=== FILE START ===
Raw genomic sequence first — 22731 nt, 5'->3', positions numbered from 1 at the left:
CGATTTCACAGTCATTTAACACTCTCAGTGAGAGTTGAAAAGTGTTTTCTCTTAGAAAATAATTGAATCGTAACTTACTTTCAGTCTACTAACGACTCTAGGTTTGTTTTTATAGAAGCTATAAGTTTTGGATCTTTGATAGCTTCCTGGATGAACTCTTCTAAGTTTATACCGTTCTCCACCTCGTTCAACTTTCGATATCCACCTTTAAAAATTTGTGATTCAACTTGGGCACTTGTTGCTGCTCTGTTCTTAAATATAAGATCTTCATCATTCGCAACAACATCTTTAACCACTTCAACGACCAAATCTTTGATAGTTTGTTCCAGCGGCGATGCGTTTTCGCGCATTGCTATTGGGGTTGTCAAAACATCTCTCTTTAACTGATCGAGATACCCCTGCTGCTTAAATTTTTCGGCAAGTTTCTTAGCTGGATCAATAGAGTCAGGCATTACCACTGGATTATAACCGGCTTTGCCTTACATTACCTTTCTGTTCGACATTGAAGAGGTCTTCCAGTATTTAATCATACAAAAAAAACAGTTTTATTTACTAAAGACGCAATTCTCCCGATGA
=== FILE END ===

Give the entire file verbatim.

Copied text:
Raw genomic sequence first — 22731 nt, 5'->3', positions numbered from 1 at the left:
CGATTTCACAGTCATTTAACACTCTCAGTGAGAGTTGAAAAGTGTTTTCTCTTAGAAAATAATTGAATCGTAACTTACTTTCAGTCTACTAACGACTCTAGGTTTGTTTTTATAGAAGCTATAAGTTTTGGATCTTTGATAGCTTCCTGGATGAACTCTTCTAAGTTTATACCGTTCTCCACCTCGTTCAACTTTCGATATCCACCTTTAAAAATTTGTGATTCAACTTGGGCACTTGTTGCTGCTCTGTTCTTAAATATAAGATCTTCATCATTCGCAACAACATCTTTAACCACTTCAACGACCAAATCTTTGATAGTTTGTTCCAGCGGCGATGCGTTTTCGCGCATTGCTATTGGGGTTGTCAAAACATCTCTCTTTAACTGATCGAGATACCCCTGCTGCTTAAATTTTTCGGCAAGTTTCTTAGCTGGATCAATAGAGTCAGGCATTACCACTGGATTATAACCGGCTTTGCCTTACATTACCTTTCTGTTCGACATTGAAGAGGTCTTCCAGTATTTAATCATACAAAAAAAACAGTTTTATTTACTAAAGACGCAATTCTCCCGATGA